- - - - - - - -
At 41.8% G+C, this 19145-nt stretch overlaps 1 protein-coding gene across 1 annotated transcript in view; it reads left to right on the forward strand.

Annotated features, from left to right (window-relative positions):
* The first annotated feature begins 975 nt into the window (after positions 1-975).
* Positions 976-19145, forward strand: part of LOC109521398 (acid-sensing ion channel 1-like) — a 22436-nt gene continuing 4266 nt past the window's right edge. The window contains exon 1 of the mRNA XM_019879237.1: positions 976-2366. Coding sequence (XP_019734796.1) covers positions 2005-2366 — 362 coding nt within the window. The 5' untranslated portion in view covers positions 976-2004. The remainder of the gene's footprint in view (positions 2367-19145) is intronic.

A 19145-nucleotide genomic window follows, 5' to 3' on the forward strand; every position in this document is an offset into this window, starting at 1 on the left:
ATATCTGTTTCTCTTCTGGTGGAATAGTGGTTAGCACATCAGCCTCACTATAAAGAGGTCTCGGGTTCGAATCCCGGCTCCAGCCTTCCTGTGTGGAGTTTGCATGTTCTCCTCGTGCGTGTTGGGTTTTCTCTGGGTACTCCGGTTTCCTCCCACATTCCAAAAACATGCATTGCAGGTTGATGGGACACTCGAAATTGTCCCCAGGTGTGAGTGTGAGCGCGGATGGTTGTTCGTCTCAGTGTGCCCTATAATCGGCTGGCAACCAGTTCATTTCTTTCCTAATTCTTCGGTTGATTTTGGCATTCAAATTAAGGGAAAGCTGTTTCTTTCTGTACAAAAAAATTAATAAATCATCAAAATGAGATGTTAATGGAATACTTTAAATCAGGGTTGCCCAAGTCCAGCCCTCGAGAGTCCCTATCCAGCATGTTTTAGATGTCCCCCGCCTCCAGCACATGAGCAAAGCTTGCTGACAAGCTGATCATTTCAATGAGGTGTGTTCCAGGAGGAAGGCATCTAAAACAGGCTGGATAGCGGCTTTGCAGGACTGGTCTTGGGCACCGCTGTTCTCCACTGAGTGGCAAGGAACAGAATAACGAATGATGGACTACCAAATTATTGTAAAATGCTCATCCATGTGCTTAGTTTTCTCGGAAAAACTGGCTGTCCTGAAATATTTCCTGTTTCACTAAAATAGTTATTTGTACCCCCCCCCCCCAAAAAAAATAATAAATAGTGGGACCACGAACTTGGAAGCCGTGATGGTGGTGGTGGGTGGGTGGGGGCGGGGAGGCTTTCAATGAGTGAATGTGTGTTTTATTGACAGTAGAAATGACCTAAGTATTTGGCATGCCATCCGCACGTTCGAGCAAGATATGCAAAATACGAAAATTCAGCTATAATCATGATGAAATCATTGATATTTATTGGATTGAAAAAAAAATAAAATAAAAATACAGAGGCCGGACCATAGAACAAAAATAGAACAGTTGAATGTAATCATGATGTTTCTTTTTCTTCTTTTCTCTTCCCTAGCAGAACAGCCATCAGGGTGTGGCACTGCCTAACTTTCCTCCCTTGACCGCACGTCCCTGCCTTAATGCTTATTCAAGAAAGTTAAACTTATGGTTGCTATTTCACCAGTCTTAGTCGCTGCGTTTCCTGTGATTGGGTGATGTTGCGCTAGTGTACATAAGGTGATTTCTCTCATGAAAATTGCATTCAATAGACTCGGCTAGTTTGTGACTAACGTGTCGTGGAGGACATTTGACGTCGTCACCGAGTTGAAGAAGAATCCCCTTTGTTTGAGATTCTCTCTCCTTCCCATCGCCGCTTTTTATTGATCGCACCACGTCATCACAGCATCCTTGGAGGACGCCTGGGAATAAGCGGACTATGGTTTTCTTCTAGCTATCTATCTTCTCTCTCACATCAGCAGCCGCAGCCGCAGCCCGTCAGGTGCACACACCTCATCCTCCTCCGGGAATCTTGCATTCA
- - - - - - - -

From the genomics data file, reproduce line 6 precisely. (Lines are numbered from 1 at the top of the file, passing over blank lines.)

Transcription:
ATATCTGTTTCTCTTCTGGTGGAATAGTGGTTAGCACATCAGCCTCACTATAAAGAGGTCTCGGGTTCGAATCCCGGCTCCAGCCTTCCTGTGTGGAGTTTGCATGTTCTCCTCGTGCGTGTTGGGTTTTCTCTGGGTACTCCGGTTTCCTCCCACATTCCAAAAACATGCATTGCAGGTTGATGGGACACTCGAAATTGTCCCCAGGTGTGAGTGTGAGCGCGGATGGTTGTTCGTCTCAGTGTGCCCTATAATCGGCTGGCAACCAGTTCATTTCTTTCCTAATTCTTCGGTTGATTTTGGCATTCAAATTAAGGGAAAGCTGTTTCTTTCTGTACAAAAAAATTAATAAATCATCAAAATGAGATGTTAATGGAATACTTTAAATCAGGGTTGCCCAAGTCCAGCCCTCGAGAGTCCCTATCCAGCATGTTTTAGATGTCCCCCGCCTCCAGCACATGAGCAAAGCTTGCTGACAAGCTGATCATTTCAATGAGGTGTGTTCCAGGAGGAAGGCATCTAAAACAGGCTGGATAGCGGCTTTGCAGGACTGGTCTTGGGCACCGCTGTTCTCCACTGAGTGGCAAGGAACAGAATAACGAATGATGGACTACCAAATTATTGTAAAATGCTCATCCATGTGCTTAGTTTTCTCGGAAAAACTGGCTGTCCTGAAATATTTCCTGTTTCACTAAAATAGTTATTTGTACCCCCCCCCCCCAAAAAAAATAATAAATAGTGGGACCACGAACTTGGAAGCCGTGATGGTGGTGGTGGGTGGGTGGGGGCGGGGAGGCTTTCAATGAGTGAATGTGTGTTTTATTGACAGTAGAAATGACCTAAGTATTTGGCATGCCATCCGCACGTTCGAGCAAGATATGCAAAATACGAAAATTCAGCTATAATCATGATGAAATCATTGATATTTATTGGATTGAAAAAAAAATAAAATAAAAATACAGAGGCCGGACCATAGAACAAAAATAGAACAGTTGAATGTAATCATGATGTTTCTTTTTCTTCTTTTCTCTTCCCTAGCAGAACAGCCATCAGGGTGTGGCACTGCCTAACTTTCCTCCCTTGACCGCACGTCCCTGCCTTAATGCTTATTCAAGAAAGTTAAACTTATGGTTGCTATTTCACCAGTCTTAGTCGCTGCGTTTCCTGTGATTGGGTGATGTTGCGCTAGTGTACATAAGGTGATTTCTCTCATGAAAATTGCATTCAATAGACTCGGCTAGTTTGTGACTAACGTGTCGTGGAGGACATTTGACGTCGTCACCGAGTTGAAGAAGAATCCCCTTTGTTTGAGATTCTCTCTCCTTCCCATCGCCGCTTTTTATTGATCGCACCACGTCATCACAGCATCCTTGGAGGACGCCTGGGAATAAGCGGACTATGGTTTTCTTCTAGCTATCTATCTTCTCTCTCACATCAGCAGCCGCAGCCGCAGCCCGTCAGGTGCACACACCTCATCCTCCTCCGGGAATCTTGCATTCA